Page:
New Directions in Industrial-Organizational Psychology

Article excerpt

This article introduces our motivation for producing a special section on new areas of research for I-O psychology. We briefly review presentations that sparked conversations around how 1-0 psychology could be applied to new contexts or related disciplines. We then introduce the articles that appear in this special section.

Keywords: I-O psychology, boundaryless

Our motivation for this special section began with a symposium presented at the Canadian Psychological Association's (CPA) annual conference in 2001, Bringing down the walls: Creating a boundaryless psychology. That symposium led to a series of papers published in Canadian Psychology, Toward a Boundaryless Psychology (Latham, 2003). Latham and Heslin (2003) argued that an Industrial-Organisational (I-O) psychologist should build upon research findings from clinical psychology to better understand behaviour in organisational contexts. Seijts and Latham (2003) argued that research in social psychology, particularly on moral develop, hypocrisy, and group serving bias should be studied in an I-O context. Finally, Lord, Hanges, and Godfrey (2003) explained the relevance of examining valence instrumentality expectancy theory (Vroom, 1964) in terms of the latest findings in neuroscience.

In 2005, a second symposium focused on the topic of boundarylessness. Fassina (2001) applied concepts from marketing to I-O psychology. Specifically, Fassina used diffusion theory to propose methods for making innovations in organisations. Klehe (2001) applied insights from the health sciences to I-O psychology.

The following year, the coeditors of this special section organised a third symposium, New Directions for I/O Psychology. Budworth (2006) bridged the literature on training with research on emergency management. Specifically, she argued that the field of emergency management education could benefit from an understanding of what I-O researchers have found regarding needs analysis, training effectiveness, and the transfer of training.

Duffy (2006) explained the strengths and limitations of current research on selection to selecting individuals for work in isolated environments such as the Antarctica. Gauthier (2006) examined the applicability of Bandura's (1986) social- cognitive theory of moral agency as a framework for research on business ethics, especially corporate scandals, and accounting inconsistencies. Latham (2006) discussed how developments in neuroscience, which have already been applied to marketing, have ramifications for future research on motivation in the workplace particularly in regard to inculcating subconscious goals. Conversations with colleagues following this symposium revealed additional interesting and innovative ideas for I-O psychology research. The current special section is an outgrowth of these discussions.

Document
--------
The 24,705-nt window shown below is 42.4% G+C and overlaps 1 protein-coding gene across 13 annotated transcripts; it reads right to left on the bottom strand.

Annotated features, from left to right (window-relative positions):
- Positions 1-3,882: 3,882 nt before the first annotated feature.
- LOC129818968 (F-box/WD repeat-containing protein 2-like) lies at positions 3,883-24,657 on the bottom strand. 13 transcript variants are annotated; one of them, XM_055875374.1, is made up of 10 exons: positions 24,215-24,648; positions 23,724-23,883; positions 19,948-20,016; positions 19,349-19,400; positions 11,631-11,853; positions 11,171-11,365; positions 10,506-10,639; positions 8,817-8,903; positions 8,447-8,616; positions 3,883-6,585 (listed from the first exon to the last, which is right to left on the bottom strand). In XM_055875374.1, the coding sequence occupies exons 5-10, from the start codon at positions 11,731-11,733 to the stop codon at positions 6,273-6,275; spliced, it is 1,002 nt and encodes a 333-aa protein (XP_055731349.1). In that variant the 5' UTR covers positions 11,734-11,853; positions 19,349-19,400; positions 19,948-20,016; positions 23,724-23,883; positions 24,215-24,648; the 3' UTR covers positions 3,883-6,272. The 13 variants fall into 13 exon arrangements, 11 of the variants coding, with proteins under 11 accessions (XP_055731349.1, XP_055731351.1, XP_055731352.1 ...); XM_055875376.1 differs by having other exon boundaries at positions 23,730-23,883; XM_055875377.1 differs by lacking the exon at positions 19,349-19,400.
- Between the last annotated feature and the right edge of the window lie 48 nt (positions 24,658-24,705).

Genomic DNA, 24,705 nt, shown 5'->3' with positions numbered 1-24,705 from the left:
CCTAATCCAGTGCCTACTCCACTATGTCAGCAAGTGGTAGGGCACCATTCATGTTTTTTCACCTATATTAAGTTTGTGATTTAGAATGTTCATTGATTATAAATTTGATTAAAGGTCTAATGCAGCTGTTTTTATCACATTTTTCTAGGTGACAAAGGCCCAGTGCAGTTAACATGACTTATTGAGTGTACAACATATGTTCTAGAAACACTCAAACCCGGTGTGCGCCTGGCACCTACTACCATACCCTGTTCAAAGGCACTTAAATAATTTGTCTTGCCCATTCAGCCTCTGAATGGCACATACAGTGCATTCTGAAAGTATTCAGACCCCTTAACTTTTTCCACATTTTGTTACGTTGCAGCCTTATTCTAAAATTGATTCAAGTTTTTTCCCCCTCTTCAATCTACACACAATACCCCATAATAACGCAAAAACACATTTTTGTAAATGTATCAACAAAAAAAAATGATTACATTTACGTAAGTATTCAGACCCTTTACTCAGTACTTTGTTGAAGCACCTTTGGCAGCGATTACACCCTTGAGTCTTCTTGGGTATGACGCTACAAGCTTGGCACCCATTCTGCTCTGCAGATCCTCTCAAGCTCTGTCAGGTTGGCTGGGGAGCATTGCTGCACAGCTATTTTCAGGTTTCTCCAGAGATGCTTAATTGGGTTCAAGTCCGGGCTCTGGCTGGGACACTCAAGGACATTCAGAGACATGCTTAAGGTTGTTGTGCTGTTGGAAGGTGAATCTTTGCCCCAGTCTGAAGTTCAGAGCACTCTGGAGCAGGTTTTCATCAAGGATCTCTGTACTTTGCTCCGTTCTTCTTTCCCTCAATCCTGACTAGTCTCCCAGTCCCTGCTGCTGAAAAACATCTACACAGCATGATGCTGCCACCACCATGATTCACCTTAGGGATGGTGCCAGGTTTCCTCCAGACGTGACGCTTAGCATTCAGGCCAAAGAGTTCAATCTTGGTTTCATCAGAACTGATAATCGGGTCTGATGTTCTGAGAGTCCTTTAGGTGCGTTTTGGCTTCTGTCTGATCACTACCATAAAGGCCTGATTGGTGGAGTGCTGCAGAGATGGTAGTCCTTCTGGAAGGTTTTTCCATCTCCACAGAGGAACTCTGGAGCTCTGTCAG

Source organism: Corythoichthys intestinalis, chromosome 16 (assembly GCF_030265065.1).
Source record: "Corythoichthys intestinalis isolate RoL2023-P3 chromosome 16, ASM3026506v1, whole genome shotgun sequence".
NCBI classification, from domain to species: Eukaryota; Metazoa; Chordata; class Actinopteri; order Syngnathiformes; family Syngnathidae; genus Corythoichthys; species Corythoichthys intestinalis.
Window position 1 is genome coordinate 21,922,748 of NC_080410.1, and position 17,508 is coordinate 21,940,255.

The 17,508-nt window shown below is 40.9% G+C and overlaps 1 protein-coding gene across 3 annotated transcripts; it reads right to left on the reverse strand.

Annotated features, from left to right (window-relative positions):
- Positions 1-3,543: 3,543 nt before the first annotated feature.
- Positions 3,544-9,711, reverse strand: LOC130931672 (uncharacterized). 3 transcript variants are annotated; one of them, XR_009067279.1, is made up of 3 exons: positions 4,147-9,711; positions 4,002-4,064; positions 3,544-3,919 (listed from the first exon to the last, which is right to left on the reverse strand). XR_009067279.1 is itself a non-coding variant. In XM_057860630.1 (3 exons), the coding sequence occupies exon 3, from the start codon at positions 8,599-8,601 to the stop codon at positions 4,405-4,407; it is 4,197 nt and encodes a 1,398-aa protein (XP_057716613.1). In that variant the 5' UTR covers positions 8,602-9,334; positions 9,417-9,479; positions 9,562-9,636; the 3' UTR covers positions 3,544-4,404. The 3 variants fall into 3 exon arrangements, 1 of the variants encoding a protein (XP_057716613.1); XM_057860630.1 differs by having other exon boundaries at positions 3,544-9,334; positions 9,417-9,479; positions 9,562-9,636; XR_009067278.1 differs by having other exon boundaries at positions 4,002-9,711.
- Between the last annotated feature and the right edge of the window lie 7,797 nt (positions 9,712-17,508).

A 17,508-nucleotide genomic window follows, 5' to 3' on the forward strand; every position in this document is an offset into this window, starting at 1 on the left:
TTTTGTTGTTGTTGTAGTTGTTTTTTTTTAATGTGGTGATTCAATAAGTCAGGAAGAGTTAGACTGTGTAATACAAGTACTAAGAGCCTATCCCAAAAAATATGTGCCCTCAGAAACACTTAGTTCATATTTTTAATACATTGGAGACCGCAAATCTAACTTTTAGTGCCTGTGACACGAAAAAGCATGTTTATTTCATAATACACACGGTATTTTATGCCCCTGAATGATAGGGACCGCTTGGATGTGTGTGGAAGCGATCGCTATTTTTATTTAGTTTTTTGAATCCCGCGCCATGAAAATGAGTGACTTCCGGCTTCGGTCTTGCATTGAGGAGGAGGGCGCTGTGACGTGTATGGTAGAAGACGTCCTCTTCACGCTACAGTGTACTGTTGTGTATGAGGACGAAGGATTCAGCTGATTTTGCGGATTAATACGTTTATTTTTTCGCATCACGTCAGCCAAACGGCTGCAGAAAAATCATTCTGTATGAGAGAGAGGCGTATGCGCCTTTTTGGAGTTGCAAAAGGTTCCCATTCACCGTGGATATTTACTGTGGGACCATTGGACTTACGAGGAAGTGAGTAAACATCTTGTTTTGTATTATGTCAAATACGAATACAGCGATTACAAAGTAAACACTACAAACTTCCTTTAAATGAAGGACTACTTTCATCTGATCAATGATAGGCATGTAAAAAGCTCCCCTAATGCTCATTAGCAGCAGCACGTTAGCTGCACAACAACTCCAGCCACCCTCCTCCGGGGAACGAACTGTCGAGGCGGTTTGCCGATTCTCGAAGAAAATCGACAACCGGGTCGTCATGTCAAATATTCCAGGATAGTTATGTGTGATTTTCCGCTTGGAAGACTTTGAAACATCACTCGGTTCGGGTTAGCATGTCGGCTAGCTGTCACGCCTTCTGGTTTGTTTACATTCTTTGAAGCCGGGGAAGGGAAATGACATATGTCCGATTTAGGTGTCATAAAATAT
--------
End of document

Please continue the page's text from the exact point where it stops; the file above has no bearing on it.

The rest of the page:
In this special section, Shoa and Skarlicki systematically explored the technique of mindfulness, a concept studied in counselling psychology, within the I-O context. They examined mindfulness as an individual difference variable as it relates to performance and found that the relationship is moderated by gender.

A second study that crossed boundaries in psychology is that of Johnson and Steinman with regard to the phenomenon of justice. In response to the call put out by Latham and Pinder (2005), they explain the role of implicit processes on work motivation. Their study opens up new ways of understanding human behaviour in terms of subconscious processes.

Measuring motivation is a challenge. Tremblay, Blanchard, Taylor, Pelletier, and Villeneuve have developed and validated a tool for measuring implicit motivation. The theoretical framework underlying their measurement is Deci and Ryan's (1985) theory of intrinsic motivation.

MacDonald and Sulsky revisited rating format from a new perspective. They propose that rating format and rater training need to be studied in terms of the cultural factors that moderate rating behaviour. …